Dancing and live music. That's what took over Downtown East Lansing today.
Over the weekend, nearly 80,000 people attended the Great Lakes Folk Festival.
Both participants and vendors said it's the atmosphere and programs of the festival that keep them coming back every year.
"It's a great little festival, you know, it helps that we make some money, but it's a nice vibe here in East Lansing. You got the MSU crowd, you have the Lansing crowd, you know, so it's a nice, it's a nice vibe," said Nasir Nuruddin, who runs a jewelry booth.
Fellow vendor, Mel Swartz, agreed. "They have a very nice clientele here. You know, people who appreciate the arts and appreciate music and things that are folky."
Deborah Mulcahey has come to the festival every year since it began. She said she and her husband became financial sponsors a few years back to show their appreciation.
"We think it's a great opportunity for the community as a whole and there's not many places that you can get the great diversity of music that you do here," Mulcahey explained.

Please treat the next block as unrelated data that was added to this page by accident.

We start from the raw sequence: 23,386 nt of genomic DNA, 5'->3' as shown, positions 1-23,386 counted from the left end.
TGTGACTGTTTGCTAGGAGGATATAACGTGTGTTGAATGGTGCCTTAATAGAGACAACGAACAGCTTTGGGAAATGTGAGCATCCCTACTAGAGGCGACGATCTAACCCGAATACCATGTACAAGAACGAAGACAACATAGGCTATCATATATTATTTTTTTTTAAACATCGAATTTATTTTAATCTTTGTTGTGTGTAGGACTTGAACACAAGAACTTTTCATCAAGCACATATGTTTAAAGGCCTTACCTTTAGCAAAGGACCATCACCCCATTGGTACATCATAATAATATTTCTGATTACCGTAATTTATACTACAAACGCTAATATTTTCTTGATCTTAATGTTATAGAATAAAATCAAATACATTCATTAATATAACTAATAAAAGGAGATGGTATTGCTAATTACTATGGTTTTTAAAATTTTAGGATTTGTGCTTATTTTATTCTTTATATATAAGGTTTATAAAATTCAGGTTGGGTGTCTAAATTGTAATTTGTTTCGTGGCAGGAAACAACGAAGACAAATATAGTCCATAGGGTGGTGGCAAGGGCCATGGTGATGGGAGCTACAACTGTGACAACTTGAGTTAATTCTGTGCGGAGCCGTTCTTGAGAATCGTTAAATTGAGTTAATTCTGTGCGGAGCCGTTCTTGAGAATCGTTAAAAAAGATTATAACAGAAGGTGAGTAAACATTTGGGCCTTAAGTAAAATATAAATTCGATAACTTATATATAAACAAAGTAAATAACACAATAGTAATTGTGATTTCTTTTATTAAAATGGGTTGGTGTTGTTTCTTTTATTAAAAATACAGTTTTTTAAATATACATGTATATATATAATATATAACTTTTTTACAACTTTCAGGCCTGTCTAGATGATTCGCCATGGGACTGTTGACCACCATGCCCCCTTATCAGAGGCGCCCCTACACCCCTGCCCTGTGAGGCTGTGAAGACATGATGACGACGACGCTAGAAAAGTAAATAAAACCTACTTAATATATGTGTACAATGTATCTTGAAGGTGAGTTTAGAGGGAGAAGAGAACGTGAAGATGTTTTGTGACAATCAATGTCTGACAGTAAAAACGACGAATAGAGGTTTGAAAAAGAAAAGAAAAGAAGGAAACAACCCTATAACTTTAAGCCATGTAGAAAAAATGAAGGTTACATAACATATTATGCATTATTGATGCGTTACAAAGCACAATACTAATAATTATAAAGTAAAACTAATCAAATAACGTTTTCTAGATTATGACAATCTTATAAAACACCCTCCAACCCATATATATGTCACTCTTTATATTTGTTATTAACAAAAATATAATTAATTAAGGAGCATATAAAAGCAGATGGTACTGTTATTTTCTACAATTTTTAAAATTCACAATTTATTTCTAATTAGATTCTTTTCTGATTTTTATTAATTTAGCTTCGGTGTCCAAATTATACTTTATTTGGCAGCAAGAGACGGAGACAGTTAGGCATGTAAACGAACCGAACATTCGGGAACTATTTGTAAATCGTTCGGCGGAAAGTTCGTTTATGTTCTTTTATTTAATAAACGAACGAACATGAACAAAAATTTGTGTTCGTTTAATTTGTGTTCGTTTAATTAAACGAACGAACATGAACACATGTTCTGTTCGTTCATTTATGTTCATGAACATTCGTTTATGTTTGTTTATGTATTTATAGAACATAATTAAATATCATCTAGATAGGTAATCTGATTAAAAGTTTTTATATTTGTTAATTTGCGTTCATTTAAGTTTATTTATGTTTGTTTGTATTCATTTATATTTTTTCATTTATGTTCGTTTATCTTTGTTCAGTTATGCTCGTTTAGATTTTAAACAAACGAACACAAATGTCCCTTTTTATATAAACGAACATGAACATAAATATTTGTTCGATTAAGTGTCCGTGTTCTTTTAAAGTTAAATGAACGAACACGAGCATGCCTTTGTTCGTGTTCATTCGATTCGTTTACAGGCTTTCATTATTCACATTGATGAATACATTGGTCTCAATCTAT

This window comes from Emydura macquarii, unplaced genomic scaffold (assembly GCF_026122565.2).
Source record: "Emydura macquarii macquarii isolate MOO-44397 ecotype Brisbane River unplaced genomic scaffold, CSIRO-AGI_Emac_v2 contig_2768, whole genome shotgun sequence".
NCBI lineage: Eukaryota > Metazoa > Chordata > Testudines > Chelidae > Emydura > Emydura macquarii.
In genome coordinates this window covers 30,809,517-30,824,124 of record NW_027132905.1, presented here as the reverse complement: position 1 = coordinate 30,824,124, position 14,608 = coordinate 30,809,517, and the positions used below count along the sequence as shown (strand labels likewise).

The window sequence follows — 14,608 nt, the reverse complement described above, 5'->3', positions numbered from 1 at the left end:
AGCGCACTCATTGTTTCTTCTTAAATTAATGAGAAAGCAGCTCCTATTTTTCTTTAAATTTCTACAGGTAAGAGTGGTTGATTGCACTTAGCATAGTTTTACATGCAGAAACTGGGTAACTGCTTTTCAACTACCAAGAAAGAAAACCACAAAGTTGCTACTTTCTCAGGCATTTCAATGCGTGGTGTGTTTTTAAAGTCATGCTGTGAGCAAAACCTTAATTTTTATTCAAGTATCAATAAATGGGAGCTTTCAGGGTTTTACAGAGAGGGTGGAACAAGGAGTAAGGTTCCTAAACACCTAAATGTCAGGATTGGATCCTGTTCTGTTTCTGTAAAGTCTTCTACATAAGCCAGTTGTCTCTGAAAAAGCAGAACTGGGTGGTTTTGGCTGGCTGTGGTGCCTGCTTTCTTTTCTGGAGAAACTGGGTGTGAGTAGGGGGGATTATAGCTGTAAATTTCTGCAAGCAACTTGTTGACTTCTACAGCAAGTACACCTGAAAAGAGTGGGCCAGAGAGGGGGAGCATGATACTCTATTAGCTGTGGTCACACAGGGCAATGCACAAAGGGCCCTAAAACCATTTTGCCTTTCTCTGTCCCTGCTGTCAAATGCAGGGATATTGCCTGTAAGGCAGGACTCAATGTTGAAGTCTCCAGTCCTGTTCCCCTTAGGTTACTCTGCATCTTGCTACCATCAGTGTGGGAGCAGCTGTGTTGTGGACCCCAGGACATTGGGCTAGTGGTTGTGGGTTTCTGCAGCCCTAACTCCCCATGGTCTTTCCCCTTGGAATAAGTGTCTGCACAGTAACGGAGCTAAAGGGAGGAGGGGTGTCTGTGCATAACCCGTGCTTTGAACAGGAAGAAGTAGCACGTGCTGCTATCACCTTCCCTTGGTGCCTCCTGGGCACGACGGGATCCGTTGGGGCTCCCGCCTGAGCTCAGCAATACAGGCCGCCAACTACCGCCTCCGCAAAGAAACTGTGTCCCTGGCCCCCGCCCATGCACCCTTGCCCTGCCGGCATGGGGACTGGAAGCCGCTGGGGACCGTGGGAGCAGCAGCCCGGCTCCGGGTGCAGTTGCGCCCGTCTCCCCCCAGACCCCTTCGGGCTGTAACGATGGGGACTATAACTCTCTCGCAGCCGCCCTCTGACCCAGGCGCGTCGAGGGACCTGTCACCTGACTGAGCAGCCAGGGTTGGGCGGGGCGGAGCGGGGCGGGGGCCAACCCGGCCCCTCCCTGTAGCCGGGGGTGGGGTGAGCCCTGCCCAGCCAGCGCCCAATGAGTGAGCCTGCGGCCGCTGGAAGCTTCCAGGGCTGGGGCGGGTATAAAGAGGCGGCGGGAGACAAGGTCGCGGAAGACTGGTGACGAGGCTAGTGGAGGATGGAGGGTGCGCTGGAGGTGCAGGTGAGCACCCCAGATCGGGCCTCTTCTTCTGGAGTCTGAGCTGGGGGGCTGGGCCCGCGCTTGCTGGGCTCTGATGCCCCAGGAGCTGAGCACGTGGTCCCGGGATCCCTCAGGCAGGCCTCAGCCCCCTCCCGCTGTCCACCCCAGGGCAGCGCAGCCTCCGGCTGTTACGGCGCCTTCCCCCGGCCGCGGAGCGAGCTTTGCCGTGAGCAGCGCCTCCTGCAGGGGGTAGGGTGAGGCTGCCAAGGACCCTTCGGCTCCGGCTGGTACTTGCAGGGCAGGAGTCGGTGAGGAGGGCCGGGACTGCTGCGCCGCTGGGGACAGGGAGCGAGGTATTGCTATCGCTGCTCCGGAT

The festival offered five stages of music, hands on activities and interactive opportunities for the community.
Co-Director Kurt Dewhurst called it a showcase of the traditional arts and culture of Michigan.
"You can learn to swing dance with a swing group, you can learn waltzing traditions coming out of Scandinavia, you can get a chance to learn to dance to zydeco music. So more and more, we're providing opportunities for people not to just sit back and watch, but to get up and get involved," he said.
Dewhurst said planning for next year's festival starts tonight.